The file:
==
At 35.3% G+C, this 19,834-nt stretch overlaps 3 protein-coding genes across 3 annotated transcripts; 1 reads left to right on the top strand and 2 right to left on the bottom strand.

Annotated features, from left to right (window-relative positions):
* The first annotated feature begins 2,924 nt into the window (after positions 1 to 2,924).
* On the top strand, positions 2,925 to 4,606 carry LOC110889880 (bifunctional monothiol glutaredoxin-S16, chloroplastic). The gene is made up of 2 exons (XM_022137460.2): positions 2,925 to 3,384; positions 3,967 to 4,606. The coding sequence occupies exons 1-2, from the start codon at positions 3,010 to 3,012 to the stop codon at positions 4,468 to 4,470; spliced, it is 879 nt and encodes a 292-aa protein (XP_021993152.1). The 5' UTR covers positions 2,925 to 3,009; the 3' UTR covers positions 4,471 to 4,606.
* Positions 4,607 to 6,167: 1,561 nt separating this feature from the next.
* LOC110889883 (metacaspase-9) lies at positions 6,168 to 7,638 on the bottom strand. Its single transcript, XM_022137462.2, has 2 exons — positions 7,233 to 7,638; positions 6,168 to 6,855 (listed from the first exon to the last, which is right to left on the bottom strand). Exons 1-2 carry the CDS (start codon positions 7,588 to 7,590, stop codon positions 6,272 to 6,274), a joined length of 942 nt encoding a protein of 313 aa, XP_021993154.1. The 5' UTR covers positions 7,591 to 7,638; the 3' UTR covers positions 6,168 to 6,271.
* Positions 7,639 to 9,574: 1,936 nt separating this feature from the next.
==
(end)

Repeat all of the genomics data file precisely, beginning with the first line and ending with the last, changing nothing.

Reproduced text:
At 35.3% G+C, this 19,834-nt stretch overlaps 3 protein-coding genes across 3 annotated transcripts; 1 reads left to right on the top strand and 2 right to left on the bottom strand.

Annotated features, from left to right (window-relative positions):
* The first annotated feature begins 2,924 nt into the window (after positions 1 to 2,924).
* On the top strand, positions 2,925 to 4,606 carry LOC110889880 (bifunctional monothiol glutaredoxin-S16, chloroplastic). The gene is made up of 2 exons (XM_022137460.2): positions 2,925 to 3,384; positions 3,967 to 4,606. The coding sequence occupies exons 1-2, from the start codon at positions 3,010 to 3,012 to the stop codon at positions 4,468 to 4,470; spliced, it is 879 nt and encodes a 292-aa protein (XP_021993152.1). The 5' UTR covers positions 2,925 to 3,009; the 3' UTR covers positions 4,471 to 4,606.
* Positions 4,607 to 6,167: 1,561 nt separating this feature from the next.
* LOC110889883 (metacaspase-9) lies at positions 6,168 to 7,638 on the bottom strand. Its single transcript, XM_022137462.2, has 2 exons — positions 7,233 to 7,638; positions 6,168 to 6,855 (listed from the first exon to the last, which is right to left on the bottom strand). Exons 1-2 carry the CDS (start codon positions 7,588 to 7,590, stop codon positions 6,272 to 6,274), a joined length of 942 nt encoding a protein of 313 aa, XP_021993154.1. The 5' UTR covers positions 7,591 to 7,638; the 3' UTR covers positions 6,168 to 6,271.
* Positions 7,639 to 9,574: 1,936 nt separating this feature from the next.